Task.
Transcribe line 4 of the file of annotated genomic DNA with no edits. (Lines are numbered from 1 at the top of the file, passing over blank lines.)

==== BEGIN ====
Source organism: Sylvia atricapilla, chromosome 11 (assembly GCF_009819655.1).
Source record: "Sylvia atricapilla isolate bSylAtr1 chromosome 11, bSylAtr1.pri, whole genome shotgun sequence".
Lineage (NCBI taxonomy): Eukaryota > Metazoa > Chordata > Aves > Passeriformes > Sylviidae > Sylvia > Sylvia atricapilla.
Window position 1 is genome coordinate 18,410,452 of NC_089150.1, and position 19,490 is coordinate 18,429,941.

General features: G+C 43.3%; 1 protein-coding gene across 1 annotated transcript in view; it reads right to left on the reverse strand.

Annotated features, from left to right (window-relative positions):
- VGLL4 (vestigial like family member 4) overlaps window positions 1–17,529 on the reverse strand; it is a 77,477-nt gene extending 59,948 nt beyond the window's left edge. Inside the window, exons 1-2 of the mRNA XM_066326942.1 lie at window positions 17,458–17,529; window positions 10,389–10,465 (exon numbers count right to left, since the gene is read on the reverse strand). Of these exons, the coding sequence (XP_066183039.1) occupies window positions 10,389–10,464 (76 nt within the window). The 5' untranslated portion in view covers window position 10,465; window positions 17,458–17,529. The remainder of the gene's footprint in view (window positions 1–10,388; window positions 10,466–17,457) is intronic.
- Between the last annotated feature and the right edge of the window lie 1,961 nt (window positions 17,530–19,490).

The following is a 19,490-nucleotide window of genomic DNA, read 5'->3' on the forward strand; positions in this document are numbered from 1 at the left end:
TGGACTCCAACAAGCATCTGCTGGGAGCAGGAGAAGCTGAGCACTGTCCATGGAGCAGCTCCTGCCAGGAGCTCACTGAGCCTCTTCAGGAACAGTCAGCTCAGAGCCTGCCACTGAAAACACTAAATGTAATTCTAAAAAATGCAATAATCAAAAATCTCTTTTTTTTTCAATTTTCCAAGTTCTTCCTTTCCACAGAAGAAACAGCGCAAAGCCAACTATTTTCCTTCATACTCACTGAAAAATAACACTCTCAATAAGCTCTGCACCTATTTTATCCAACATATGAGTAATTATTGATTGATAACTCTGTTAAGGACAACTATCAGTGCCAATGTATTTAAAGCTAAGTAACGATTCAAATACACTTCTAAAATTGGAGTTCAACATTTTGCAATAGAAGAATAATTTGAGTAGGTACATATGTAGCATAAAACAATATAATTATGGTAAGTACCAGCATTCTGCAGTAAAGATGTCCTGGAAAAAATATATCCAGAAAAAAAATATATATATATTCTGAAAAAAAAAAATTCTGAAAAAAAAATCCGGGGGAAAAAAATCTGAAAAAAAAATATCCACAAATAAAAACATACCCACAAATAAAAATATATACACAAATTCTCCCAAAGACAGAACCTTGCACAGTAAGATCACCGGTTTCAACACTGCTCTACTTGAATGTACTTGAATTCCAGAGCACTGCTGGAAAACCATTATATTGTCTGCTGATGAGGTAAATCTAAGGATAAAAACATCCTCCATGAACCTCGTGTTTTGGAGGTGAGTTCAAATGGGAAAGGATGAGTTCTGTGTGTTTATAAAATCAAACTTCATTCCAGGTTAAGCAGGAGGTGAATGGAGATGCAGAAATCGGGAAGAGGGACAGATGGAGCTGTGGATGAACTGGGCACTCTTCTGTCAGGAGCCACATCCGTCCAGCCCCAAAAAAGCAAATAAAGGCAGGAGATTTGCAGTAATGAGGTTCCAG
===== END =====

Window position 1 is genome coordinate 18,410,452 of NC_089150.1, and position 19,490 is coordinate 18,429,941.